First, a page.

Up to 1.18 million cars and vans in the UK may need to be recalled, following revelations that they could be fitted with an illegal device that helps them cheat pollution tests.
In the latest in the Volkswagen emissions-rigging scandal, the car manufacturer has admitted that nearly ten per cent of all the diesel vehicles on UK roads may be affected.
Volkswagen says most of the vehicles are passenger cars, including VWs, Audis, Seats, Skodas and vans – these vehicles were all manufactured between 2009 and 2015 and have EA 189 EU5 engines.
The firm notes that all petrol models, along with the V6 TDI and V8 TDI models are unaffected.
Owners of the vehicles will be contacted over the next few days.
"Step by step, affected customers will be contacted with details of a process to get their vehicles corrected in the near future," the company said in a statement.
"In the meantime, all vehicles are technically safe and roadworthy," the car manufacturer added.
The UK government has criticised Volkswagen, calling for a Europe-wide investigation into the scandal. It previously said that it would carry out its own emissions tests if it was found that UK vehicles contained the pollution control software.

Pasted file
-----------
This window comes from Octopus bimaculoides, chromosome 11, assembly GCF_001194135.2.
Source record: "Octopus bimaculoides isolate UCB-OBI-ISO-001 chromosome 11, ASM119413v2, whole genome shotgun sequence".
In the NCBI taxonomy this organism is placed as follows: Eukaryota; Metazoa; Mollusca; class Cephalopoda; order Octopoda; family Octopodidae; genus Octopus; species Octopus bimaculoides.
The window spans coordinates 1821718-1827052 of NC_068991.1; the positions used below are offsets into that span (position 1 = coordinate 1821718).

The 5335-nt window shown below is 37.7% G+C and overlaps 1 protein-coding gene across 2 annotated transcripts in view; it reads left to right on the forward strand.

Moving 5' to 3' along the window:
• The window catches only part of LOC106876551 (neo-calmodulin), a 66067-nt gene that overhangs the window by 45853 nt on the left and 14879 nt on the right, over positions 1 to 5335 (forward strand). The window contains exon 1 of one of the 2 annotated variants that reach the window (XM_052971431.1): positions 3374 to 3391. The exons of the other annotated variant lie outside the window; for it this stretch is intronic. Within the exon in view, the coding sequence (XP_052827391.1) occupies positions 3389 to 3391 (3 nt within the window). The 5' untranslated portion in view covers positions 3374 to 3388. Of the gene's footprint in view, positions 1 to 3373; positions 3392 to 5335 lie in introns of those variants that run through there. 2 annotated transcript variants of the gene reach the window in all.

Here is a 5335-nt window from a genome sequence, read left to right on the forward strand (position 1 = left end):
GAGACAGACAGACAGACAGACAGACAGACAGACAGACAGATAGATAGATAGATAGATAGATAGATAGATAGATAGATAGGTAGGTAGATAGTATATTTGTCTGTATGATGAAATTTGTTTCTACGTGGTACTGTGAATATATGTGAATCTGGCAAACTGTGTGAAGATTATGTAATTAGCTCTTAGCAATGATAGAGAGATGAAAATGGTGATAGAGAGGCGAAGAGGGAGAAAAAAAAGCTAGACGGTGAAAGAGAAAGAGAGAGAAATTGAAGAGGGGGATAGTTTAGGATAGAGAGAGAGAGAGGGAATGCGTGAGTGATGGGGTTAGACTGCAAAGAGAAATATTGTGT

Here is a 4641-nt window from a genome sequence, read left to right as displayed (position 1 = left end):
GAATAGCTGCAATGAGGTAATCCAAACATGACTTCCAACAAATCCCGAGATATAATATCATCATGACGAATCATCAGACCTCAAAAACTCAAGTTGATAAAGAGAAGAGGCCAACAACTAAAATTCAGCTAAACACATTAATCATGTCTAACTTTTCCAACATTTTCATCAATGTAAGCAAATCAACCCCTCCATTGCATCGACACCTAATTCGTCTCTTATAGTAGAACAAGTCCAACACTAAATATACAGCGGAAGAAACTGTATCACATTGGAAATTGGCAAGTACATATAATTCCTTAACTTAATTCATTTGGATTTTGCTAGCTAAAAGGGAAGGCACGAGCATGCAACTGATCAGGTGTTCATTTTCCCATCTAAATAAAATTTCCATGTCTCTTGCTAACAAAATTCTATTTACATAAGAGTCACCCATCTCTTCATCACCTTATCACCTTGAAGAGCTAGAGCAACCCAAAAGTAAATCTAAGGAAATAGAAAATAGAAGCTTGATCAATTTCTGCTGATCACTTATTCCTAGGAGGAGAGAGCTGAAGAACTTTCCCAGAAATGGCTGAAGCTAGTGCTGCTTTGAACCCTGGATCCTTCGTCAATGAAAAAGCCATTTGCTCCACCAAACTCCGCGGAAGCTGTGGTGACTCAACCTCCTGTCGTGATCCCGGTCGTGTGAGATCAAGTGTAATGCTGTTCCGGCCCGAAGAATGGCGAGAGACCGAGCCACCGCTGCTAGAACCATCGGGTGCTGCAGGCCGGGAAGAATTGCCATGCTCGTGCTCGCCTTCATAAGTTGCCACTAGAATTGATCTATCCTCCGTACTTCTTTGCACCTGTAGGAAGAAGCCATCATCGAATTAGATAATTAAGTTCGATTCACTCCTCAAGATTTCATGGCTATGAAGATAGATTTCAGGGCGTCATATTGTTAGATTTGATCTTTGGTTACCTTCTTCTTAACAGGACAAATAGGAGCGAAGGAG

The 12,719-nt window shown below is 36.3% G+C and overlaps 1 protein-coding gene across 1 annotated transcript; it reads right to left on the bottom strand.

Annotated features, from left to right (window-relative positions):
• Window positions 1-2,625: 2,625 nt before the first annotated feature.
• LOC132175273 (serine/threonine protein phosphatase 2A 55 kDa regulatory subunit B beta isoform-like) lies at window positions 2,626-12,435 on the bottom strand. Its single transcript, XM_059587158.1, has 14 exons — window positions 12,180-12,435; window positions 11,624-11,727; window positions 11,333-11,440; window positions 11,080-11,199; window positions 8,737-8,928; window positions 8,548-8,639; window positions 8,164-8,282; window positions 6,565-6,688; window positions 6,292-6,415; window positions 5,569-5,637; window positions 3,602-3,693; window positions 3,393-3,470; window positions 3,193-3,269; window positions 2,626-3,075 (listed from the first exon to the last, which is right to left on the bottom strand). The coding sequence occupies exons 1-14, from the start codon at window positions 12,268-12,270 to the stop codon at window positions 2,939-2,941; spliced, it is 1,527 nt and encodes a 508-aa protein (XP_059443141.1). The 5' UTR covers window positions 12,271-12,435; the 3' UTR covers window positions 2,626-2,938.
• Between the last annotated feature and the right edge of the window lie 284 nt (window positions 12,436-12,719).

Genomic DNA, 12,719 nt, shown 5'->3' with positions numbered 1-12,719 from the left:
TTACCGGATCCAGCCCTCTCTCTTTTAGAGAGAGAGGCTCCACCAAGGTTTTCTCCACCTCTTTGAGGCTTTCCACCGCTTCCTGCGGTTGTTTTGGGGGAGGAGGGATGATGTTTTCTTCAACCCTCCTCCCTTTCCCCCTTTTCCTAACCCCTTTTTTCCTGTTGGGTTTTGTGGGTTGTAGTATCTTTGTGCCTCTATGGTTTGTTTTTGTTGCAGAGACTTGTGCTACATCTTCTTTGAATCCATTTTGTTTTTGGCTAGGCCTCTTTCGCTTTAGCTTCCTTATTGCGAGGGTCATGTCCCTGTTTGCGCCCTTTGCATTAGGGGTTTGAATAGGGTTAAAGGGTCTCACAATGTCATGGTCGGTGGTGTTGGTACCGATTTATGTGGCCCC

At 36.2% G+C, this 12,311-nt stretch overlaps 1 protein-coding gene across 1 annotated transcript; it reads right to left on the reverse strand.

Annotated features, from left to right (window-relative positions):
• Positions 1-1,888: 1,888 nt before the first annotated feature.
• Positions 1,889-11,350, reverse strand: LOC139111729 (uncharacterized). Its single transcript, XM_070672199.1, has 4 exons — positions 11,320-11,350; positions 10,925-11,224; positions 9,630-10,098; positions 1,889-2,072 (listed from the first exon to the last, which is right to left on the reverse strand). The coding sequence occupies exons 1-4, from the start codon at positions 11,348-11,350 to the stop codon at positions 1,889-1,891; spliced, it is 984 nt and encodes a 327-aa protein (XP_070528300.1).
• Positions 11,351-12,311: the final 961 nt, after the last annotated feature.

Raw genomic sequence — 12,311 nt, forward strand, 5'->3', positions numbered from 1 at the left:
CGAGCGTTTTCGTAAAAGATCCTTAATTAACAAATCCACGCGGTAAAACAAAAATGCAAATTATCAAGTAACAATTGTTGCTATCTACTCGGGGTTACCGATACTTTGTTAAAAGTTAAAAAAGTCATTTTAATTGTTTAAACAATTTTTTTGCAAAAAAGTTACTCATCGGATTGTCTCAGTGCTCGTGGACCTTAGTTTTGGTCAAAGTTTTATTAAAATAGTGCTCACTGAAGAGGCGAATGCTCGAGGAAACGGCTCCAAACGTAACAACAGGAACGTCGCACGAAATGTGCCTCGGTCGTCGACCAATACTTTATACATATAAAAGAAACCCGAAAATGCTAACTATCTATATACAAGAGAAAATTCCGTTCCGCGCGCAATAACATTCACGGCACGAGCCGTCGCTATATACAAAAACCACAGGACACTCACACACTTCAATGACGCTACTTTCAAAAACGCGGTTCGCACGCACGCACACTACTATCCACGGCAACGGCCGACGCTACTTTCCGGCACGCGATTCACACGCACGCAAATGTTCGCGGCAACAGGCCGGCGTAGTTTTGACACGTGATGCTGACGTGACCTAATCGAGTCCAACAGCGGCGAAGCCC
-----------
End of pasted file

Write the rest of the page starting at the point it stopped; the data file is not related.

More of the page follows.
Commenting on the affair, transport secretary Patrick McLoughlin said that the government's priority is to protect the people.
"The government expects VW to set out quickly the next steps it will take to correct the problem and support owners of these vehicles already purchased in the UK," he said.
Of the 11 million vehicles believed to be affected by the global scandal, ten per cent were sold to UK customers. Mr McLoughlin said he expected Volkswagen to contact all affected UK customers as soon as possible.
Leigh Day, a law firm that is investigating potential legal claims on behalf of VW owners in Britain, has written to the firm's new CEO Matthias Mueller, demanding that the car manufacturer agree to a compensation settlement. The law firm says consumers paid a premium for what they thought were 'clean' diesel cars.
"If it is found that defeat devices have been used in our clients' vehicles, this undoubtedly amounts to a misrepresentation and a breach of contract," Leigh Day wrote in the letter sent on September 29th.
Shares in Volkswagen dropped to 95.20, their lowest point on Tuesday (September 29th). Today, they recovered by a couple points, but are still significantly below 162.20, the price they were trading at before news of the scandal broke.